1. Page rank is the most important goal
That seems self-evident, doesn’t it? When someone is looking for a firm with your specialty in your geographical area, you want your firm’s website to rank at or near the top of a search engine results page (SERP).
But as we discussed in this post, blended search makes that much more difficult. That’s particularly true when legal consumers are conducting a search on their smartphones.
Even in the wider information universe of blended search, you still want to be found, of course. But relying on keywords and other “traditional” SEO techniques won’t help. In fact, FindLaw has long discouraged focusing solely on page rank as a marketing strategy.
In blended search, your online strategy includes content—blog posts, articles, videos, and other demonstrations of your expertise. If your content is informative, clear, and written so that legal consumers sense that you understand their situation, search engines will give your firm more credibility. After all, their goal is to provide better information to searchers.
Very simply, page rank won’t bring your firm more clients in the door. Targeting consumer desires and user behavior will.
2. Your website is no longer important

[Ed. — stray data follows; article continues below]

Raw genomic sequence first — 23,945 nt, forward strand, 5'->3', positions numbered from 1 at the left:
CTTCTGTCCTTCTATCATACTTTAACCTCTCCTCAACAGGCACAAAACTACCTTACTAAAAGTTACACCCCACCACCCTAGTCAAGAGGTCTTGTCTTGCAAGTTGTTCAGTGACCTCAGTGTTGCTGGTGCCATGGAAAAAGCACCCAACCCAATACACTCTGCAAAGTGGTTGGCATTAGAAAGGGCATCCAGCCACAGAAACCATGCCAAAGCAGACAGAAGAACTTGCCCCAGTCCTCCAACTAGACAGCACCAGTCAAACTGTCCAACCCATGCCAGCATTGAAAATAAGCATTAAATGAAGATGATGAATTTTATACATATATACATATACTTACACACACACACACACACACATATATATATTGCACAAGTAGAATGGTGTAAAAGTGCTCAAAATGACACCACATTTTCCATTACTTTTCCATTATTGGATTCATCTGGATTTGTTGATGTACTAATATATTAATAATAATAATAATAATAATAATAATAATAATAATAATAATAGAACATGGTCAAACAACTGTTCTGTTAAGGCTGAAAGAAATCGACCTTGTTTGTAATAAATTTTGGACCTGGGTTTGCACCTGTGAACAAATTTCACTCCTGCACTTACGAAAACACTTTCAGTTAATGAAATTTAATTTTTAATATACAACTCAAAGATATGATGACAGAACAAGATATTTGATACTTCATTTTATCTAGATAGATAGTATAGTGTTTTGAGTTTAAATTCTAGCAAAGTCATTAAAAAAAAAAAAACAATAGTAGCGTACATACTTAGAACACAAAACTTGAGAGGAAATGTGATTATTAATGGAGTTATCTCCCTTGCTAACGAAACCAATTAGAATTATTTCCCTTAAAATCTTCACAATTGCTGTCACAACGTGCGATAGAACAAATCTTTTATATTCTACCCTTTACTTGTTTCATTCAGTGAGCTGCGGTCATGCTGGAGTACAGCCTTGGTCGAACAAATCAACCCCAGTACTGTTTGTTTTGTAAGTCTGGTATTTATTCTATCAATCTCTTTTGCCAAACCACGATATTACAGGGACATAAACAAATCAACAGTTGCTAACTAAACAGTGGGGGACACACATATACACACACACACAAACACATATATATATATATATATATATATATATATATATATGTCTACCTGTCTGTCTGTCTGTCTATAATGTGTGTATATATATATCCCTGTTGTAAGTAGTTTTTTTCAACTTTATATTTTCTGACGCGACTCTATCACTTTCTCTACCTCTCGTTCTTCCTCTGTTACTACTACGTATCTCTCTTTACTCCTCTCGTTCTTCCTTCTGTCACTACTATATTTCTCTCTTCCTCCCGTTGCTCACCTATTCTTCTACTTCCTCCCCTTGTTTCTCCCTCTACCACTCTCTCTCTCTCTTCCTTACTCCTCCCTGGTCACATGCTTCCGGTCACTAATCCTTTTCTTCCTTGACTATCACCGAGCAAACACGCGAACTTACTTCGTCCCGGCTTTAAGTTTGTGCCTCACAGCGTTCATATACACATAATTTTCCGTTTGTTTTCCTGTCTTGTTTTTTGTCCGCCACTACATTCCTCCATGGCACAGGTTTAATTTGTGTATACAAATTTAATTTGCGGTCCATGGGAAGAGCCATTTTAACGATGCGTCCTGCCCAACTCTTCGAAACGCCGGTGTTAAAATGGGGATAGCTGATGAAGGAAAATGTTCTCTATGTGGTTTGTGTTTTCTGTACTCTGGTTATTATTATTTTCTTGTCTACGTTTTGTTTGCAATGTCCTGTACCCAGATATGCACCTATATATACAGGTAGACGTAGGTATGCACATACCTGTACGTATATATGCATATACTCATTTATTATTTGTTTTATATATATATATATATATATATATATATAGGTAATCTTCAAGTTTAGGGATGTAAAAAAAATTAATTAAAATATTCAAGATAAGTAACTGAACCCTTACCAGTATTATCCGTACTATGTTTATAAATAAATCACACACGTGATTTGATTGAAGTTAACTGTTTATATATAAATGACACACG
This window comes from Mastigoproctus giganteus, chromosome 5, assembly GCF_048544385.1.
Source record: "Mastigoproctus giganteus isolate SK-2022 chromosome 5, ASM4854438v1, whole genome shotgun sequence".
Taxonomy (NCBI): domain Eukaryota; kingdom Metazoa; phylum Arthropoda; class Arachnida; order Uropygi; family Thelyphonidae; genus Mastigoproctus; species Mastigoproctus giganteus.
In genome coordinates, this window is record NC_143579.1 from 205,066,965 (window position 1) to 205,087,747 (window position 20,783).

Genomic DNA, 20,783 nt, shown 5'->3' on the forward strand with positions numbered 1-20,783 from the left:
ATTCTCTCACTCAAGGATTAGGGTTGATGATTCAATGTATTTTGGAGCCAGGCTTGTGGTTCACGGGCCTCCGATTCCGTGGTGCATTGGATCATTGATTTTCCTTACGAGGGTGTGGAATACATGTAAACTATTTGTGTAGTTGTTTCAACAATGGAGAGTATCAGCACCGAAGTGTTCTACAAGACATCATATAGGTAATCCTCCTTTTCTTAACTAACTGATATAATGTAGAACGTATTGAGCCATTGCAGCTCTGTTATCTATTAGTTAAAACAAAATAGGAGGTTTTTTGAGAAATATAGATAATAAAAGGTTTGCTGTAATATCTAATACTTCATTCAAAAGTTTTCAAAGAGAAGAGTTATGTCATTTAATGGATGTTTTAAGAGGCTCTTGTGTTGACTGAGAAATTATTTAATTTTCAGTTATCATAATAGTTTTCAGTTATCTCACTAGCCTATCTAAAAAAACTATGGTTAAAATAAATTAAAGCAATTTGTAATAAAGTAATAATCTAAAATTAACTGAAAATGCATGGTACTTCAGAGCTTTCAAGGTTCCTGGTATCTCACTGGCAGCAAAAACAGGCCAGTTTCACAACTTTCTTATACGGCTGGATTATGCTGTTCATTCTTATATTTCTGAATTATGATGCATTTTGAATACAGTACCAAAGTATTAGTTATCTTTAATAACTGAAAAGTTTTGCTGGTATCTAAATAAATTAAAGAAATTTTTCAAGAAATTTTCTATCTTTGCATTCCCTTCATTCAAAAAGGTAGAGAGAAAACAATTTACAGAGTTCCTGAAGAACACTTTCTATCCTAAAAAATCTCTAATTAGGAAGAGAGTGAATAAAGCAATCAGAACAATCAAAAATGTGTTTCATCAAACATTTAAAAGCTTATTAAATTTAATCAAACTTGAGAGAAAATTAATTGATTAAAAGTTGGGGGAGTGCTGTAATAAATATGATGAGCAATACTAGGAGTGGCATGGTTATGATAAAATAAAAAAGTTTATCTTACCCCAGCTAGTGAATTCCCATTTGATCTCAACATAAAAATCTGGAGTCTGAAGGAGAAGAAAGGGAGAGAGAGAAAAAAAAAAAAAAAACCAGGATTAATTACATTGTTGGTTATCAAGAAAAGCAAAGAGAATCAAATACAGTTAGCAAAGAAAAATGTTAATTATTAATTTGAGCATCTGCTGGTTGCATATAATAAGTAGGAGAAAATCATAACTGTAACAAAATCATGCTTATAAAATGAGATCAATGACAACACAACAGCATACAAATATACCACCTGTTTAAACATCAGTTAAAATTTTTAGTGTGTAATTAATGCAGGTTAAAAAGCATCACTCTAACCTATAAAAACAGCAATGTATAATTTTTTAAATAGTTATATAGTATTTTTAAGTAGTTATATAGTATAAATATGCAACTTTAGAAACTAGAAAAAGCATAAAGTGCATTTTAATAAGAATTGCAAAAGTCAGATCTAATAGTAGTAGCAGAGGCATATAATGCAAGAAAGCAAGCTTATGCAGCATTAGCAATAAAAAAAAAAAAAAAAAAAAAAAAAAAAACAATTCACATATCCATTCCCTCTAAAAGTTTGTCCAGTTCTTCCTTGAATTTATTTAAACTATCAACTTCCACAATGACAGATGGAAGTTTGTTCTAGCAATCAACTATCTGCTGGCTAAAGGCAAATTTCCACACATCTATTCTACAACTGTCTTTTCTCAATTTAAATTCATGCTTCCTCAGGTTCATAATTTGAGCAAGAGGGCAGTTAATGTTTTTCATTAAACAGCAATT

Some experts might offer this diametrically opposite myth as gospel truth. We hope we’ve debunked this myth in this post. A strong website is still crucial to your online marketing. But these days, it should be part of a broader strategy.
3. The basic idea behind SEO hasn’t changed
In a way, it’s true. You still want potential clients to find your firm online—and then contact you.
But blended search reflects the fact that in general, legal consumers are taking an indirect path to your door. In many cases, they’re looking for information first, then looking for a law firm that can help them. That has made SEO a more complicated discipline. And one that’s always changing.
As long as SEO techniques keep updating, these myths will keep manifesting themselves into problems that will make your life difficult. That requires attorneys to take the time to understand how SEO can work in their favor.
As we’ve noted, the goal of blended search is to give the user personalized and accurate results. Page ranks are only a small part of the SEO. Types of content, their quality, their relevance to ongoing trends, language used, and other tactics are a few other aspects related to SEO. And that’s no myth.
Looking for the truth about how your firm can thrive in the era of blended search? You can find it in a new white paper from Thomson Reuters, “Is Your Firm Ready for the New World of Search?” It’s free, and it’s available for download here.
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